Now, however, there is a solution!

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Panasonic develops data communication using an ordinary light and smartphone

There are many ways that data is transferred these days, be it fiber optic cables, Wi-Fi, Bluetooth, 4G-LTE, and a whole slew of other brand names and acronyms the meanings of which I don’t care to learn.

Now Panasonic has come up with a way to send and receive data that’s easy for everyone to understand: light. Actually it uses light emitting diodes (LED) to be exact, but that’s about as technical as this explanation needs to get, I promise.

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Here are the 15 most amazing home made robots, tanks, and vehicles in China

China is known as an industrious nation and, after pictures surfaced of one Chinese teacher who built a phenomenal “Iron Man” Hulkbuster replica in his garage, it seemed like the right time to take a look at some of the country’s most impressive home made inventions.

From full size, working airplanes to wooden, yet electronic cars, the Chinese have spent anything from a couple of months to several years, knocking up some pretty impressive modes of transports and robots.

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Japanese lingerie maker’s concept bra will give you pep talks, help you take perfect selfies

Usually, lingerie maker Triumph International Japan takes about half a year between announcing its innovative and unusual concept bras. So since it’s been about six months since we saw the company’s paired Close Sisters Bras, we figured the its next design highlighting a social trend was just about due.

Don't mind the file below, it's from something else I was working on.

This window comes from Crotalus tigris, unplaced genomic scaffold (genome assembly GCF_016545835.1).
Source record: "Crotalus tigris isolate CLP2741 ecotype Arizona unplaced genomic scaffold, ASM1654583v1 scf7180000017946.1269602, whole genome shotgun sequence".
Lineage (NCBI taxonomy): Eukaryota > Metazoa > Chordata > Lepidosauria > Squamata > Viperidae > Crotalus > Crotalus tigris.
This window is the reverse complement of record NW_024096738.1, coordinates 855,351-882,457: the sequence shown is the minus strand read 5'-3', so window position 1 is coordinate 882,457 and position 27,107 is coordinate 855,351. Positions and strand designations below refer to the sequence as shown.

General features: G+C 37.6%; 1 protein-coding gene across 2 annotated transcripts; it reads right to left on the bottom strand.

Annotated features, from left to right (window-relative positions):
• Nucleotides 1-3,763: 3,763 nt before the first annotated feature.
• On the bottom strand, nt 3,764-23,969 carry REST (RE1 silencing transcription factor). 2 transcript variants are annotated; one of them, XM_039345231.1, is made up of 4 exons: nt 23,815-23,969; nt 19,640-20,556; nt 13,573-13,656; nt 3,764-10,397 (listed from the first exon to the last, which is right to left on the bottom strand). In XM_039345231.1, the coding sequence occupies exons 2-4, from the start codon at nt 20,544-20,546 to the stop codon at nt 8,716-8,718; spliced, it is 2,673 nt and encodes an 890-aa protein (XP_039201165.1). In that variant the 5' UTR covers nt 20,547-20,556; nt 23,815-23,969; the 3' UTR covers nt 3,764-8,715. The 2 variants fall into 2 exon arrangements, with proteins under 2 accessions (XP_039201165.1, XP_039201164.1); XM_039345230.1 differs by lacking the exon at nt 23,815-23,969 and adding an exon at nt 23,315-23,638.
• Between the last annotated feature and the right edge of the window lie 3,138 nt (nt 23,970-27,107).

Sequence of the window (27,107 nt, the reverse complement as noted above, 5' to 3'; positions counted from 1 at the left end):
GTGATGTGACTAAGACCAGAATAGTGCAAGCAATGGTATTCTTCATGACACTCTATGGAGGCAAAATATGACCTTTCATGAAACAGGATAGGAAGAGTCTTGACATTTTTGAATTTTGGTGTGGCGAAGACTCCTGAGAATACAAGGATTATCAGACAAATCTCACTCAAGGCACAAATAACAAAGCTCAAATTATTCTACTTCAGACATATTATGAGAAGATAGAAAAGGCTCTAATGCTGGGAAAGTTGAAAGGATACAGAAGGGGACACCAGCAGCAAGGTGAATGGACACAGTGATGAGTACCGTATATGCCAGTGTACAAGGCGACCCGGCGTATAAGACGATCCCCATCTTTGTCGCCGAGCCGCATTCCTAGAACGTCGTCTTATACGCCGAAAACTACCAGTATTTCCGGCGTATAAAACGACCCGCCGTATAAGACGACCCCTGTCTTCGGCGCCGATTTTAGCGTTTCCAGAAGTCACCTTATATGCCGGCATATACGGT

Sure enough, this week Triumph showed off its newest creation: a bra that’ll give you verbal pep talks and also help you snap selfies.

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Virtual reality gear Tesla Suit hopes to make gaming a lot more touchy-feely

Video game technology continues to find ways to make things more interactive with the recent releases of VR headsets such as the Oculus Rift and Sony’s Project Morpheus. Still, even with those immersive improvements players aren’t getting a full sense of their virtual environments.

For example, playing a first-person shooter without the actual fear of feeling a bullet slam into your chest can never quite compare to a realistic experience. And even the richest game-world textures can’t match the real thing if you can’t touch them with your own two hands.

UK development team Tesla Studios (no connection to the cars) is aiming to fill those gaps between reality and virtual reality with the Tesla Suit; a full-body haptic feedback device allowing you to touch game environments and characters and let them touch you all over your body.

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China’s toilet tech showing considerable signs of improvement

Step by step China has been steadily gaining on Japan in various facets of life. The country has surpassed Japan to become the second biggest economy in the world and they are currently making strides in bullet train development and infrastructure.